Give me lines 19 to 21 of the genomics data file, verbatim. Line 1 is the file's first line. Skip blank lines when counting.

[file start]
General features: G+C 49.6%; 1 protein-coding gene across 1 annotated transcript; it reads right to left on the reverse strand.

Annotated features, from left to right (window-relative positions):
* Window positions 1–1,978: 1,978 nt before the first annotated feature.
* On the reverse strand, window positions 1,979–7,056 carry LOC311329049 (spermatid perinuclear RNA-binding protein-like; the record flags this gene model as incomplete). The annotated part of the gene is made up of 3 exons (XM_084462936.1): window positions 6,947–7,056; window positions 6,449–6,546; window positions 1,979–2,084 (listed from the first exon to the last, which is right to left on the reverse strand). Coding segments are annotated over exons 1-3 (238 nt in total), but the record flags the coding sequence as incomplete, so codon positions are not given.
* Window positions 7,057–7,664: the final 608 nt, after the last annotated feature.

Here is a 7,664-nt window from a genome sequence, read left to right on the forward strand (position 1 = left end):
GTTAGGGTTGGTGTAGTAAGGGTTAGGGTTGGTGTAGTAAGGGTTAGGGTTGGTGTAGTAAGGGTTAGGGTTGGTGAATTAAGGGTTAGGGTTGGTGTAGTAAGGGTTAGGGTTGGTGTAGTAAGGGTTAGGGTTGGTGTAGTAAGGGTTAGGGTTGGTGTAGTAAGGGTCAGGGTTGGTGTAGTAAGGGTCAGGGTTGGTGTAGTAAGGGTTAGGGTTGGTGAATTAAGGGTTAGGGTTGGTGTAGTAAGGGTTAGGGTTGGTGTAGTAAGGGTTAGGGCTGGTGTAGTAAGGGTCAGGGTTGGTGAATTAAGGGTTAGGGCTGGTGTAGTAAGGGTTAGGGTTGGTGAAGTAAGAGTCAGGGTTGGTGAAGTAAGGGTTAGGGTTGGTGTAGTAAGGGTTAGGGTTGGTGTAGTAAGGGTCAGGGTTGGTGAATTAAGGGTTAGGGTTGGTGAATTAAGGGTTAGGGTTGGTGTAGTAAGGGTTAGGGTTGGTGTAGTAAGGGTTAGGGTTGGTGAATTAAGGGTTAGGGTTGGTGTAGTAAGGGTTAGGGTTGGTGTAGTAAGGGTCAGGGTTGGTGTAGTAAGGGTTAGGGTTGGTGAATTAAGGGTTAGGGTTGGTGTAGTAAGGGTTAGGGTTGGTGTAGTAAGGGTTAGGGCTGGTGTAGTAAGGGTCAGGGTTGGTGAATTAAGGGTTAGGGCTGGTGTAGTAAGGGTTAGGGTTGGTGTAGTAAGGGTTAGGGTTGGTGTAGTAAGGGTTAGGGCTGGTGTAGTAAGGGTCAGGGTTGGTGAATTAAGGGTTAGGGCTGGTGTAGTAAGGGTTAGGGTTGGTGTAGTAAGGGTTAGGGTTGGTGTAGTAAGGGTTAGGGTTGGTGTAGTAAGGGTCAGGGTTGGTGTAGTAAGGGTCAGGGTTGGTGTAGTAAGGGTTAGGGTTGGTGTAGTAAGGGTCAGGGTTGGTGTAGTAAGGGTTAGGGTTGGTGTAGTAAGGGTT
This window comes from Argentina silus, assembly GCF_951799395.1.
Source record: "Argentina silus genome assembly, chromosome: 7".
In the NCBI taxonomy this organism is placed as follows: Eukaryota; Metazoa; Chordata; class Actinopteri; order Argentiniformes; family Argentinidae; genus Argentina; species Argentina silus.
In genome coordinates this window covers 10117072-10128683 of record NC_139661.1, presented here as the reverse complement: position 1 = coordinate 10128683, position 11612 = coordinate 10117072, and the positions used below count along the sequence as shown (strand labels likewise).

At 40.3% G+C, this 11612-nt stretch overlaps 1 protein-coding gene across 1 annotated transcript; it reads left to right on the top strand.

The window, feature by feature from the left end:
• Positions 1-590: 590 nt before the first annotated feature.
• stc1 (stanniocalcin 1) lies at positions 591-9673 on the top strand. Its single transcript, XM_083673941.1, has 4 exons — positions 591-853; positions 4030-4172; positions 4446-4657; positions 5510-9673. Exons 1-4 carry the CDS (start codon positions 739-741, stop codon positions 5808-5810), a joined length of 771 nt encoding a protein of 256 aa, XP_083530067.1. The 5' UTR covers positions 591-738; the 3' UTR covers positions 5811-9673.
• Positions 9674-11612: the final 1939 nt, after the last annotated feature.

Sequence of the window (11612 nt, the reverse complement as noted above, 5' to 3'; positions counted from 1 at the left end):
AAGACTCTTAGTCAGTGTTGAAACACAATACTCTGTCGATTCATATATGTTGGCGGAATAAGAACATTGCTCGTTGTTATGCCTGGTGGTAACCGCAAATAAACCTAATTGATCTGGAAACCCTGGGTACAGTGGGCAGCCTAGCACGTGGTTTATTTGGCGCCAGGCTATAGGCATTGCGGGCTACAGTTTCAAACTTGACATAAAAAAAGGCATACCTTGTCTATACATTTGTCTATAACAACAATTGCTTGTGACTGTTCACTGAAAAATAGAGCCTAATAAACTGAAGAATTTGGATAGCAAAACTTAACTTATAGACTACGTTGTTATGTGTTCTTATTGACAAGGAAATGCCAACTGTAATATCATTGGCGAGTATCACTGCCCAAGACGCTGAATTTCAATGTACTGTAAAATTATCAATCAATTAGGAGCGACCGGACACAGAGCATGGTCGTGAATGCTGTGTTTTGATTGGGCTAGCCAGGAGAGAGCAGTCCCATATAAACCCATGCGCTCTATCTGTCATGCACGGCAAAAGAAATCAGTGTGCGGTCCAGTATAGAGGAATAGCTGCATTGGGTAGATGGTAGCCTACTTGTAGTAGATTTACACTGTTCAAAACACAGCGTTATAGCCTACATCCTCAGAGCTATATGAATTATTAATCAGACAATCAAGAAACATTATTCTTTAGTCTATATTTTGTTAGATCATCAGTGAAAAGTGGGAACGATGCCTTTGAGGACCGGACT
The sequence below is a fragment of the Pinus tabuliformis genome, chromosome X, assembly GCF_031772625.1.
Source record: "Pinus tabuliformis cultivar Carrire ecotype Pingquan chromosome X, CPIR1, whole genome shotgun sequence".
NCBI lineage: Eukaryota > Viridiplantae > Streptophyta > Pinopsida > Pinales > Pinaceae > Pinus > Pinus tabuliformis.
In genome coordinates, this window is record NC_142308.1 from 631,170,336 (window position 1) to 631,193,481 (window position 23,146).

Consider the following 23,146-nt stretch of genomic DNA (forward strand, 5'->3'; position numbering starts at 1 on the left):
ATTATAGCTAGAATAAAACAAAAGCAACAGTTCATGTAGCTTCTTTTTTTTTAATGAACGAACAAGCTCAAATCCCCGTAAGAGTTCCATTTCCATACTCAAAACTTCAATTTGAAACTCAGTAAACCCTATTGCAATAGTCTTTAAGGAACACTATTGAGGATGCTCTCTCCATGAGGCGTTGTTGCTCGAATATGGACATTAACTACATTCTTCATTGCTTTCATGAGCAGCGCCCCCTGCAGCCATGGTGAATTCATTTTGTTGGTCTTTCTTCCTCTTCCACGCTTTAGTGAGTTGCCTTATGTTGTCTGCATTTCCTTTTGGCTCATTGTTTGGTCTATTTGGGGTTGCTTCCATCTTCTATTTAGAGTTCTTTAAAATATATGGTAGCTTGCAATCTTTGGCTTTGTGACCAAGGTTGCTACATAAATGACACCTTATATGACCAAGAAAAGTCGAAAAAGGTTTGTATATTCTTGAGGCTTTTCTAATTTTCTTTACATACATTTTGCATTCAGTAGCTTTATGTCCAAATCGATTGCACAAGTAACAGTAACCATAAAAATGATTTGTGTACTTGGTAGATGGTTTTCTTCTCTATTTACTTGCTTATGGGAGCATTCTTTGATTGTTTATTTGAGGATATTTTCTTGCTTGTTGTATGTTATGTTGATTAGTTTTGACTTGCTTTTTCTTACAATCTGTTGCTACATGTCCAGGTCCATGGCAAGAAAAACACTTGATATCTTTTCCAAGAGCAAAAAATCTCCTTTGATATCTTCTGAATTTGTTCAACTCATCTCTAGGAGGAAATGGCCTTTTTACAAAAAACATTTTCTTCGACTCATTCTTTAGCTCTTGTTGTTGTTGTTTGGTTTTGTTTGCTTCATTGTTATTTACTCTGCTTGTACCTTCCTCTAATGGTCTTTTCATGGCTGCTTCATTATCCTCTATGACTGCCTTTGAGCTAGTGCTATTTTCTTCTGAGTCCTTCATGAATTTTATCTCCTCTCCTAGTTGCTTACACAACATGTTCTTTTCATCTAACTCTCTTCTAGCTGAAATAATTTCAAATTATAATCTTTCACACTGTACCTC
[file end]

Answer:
The sequence below is a fragment of the Pinus tabuliformis genome, chromosome X, assembly GCF_031772625.1.
Source record: "Pinus tabuliformis cultivar Carrire ecotype Pingquan chromosome X, CPIR1, whole genome shotgun sequence".
NCBI lineage: Eukaryota > Viridiplantae > Streptophyta > Pinopsida > Pinales > Pinaceae > Pinus > Pinus tabuliformis.